Tesla’s first billion (burned in a quarter) the hardest
Tesla’s cash on hand fell by roughly $1 billion in the second quarter at about $3 billion, meaning the company effectively burned through most of the money it raised in March
New York: Well, Tesla finally delivered.
I don’t mean the 30 Model 3 cars delivered at last weekend’s handover party. I also don’t mean second-quarter earnings that beat expectations in the sense that the loss was smaller than anticipated. Not only do earnings not really matter for Tesla Inc.’s investors, the beat can be attributed almost entirely to the company selling a slug of Zero Emission Vehicle credits.
I mean Tesla reported late on Wednesday its first quarter where it burned through more than $1 billion of cash:
Consequently, Tesla’s cash on hand fell by roughly $1 billion in the second quarter and ended June at about $3 billion, meaning the company effectively burned through most of the money it raised in March via selling new equity and convertible debt.
Looking back, Tesla’s advanced vehicles have defined its brand—but its need for external funding is the defining story of its business model:
Add that all up and, in broad terms, Tesla has lost almost $1 billion in cash at the operating level since the start of 2012 and roughly another $6 billion has gone out the door in capital expenditure. Funding that has involved raising almost $10 billion from issuing equity and borrowing (the difference equates roughly to the cash Tesla held at the end of June):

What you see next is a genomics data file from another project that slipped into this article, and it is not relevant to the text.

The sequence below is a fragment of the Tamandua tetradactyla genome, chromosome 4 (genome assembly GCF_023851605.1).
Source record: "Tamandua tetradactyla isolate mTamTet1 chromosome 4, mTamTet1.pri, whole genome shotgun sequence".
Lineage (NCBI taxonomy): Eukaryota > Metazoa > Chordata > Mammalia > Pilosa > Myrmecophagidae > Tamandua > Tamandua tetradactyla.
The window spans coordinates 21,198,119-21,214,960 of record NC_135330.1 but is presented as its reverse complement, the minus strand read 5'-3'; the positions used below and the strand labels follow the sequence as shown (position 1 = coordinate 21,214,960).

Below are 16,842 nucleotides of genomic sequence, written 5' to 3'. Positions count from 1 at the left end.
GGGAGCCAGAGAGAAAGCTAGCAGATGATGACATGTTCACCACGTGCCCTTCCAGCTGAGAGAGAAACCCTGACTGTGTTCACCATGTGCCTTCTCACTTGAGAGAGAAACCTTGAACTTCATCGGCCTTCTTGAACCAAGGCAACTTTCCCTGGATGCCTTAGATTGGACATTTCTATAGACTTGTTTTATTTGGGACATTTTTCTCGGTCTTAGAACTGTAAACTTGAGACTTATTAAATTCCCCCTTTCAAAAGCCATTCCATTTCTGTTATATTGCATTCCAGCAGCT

Through the end of the year, Tesla expects to spend another $2 billion in capex but says the $3 billion on hand “plus expected cash generated from operations in the second half” will be sufficient, implying it won’t need to tap investors again.
As history shows, positive cash from operations is a relative rarity for Tesla. It did manage it in the third quarter last year, but only by yanking various levers on working capital. While the company now expects sales of the existing Model S and Model X vehicles to be higher in the second half versus the first, it’s a vague target and doesn’t suggest much of an uptick after several quarters of flat deliveries (including a pretty disappointing second quarter on that front).
All of which makes what happens with the ramp-up of the Model 3 critical. CEO Elon Musk says he expects at least six months of “production hell” on this front. That burning sensation may persist for a while yet. Bloomberg